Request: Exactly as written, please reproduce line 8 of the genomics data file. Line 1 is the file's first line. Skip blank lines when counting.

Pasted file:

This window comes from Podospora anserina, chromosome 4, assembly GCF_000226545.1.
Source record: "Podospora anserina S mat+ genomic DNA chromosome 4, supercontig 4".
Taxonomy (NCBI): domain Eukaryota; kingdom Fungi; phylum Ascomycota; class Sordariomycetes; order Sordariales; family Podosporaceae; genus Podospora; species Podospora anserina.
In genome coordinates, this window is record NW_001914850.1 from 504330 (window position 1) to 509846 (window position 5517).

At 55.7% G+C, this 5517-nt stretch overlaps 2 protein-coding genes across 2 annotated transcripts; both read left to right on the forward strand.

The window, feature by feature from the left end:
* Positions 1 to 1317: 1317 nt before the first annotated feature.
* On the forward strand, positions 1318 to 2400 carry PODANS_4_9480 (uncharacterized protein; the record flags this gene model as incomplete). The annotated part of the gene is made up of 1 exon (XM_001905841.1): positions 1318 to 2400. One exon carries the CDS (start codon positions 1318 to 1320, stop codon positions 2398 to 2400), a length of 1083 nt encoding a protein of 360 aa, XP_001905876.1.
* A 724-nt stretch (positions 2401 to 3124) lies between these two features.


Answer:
* On the forward strand, positions 1318 to 2400 carry PODANS_4_9480 (uncharacterized protein; the record flags this gene model as incomplete). The annotated part of the gene is made up of 1 exon (XM_001905841.1): positions 1318 to 2400. One exon carries the CDS (start codon positions 1318 to 1320, stop codon positions 2398 to 2400), a length of 1083 nt encoding a protein of 360 aa, XP_001905876.1.